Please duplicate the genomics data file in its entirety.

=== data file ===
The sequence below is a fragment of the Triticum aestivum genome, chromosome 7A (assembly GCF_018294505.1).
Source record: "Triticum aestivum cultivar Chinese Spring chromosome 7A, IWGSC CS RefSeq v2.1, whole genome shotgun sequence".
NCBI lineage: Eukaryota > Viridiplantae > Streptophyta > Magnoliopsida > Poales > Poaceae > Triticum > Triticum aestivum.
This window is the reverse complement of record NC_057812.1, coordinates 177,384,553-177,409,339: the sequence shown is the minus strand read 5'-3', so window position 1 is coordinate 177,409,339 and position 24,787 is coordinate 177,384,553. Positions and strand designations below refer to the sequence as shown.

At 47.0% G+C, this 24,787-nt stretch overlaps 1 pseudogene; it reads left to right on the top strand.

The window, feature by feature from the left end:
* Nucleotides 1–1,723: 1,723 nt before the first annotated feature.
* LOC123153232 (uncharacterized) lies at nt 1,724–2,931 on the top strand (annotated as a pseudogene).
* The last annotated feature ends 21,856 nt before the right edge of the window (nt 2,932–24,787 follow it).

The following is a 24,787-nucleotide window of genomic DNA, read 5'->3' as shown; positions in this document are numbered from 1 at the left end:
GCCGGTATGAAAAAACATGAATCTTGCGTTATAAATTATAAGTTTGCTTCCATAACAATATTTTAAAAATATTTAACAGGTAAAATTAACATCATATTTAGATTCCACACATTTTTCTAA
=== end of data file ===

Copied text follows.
The sequence below is a fragment of the Triticum aestivum genome, chromosome 7A (assembly GCF_018294505.1).
Source record: "Triticum aestivum cultivar Chinese Spring chromosome 7A, IWGSC CS RefSeq v2.1, whole genome shotgun sequence".
NCBI lineage: Eukaryota > Viridiplantae > Streptophyta > Magnoliopsida > Poales > Poaceae > Triticum > Triticum aestivum.
This window is the reverse complement of record NC_057812.1, coordinates 177,384,553-177,409,339: the sequence shown is the minus strand read 5'-3', so window position 1 is coordinate 177,409,339 and position 24,787 is coordinate 177,384,553. Positions and strand designations below refer to the sequence as shown.

At 47.0% G+C, this 24,787-nt stretch overlaps 1 pseudogene; it reads left to right on the top strand.

The window, feature by feature from the left end:
* Nucleotides 1–1,723: 1,723 nt before the first annotated feature.
* LOC123153232 (uncharacterized) lies at nt 1,724–2,931 on the top strand (annotated as a pseudogene).
* The last annotated feature ends 21,856 nt before the right edge of the window (nt 2,932–24,787 follow it).

The following is a 24,787-nucleotide window of genomic DNA, read 5'->3' as shown; positions in this document are numbered from 1 at the left end:
GCCGGTATGAAAAAACATGAATCTTGCGTTATAAATTATAAGTTTGCTTCCATAACAATATTTTAAAAATATTTAACAGGTAAAATTAACATCATATTTAGATTCCACACATTTTTCTAA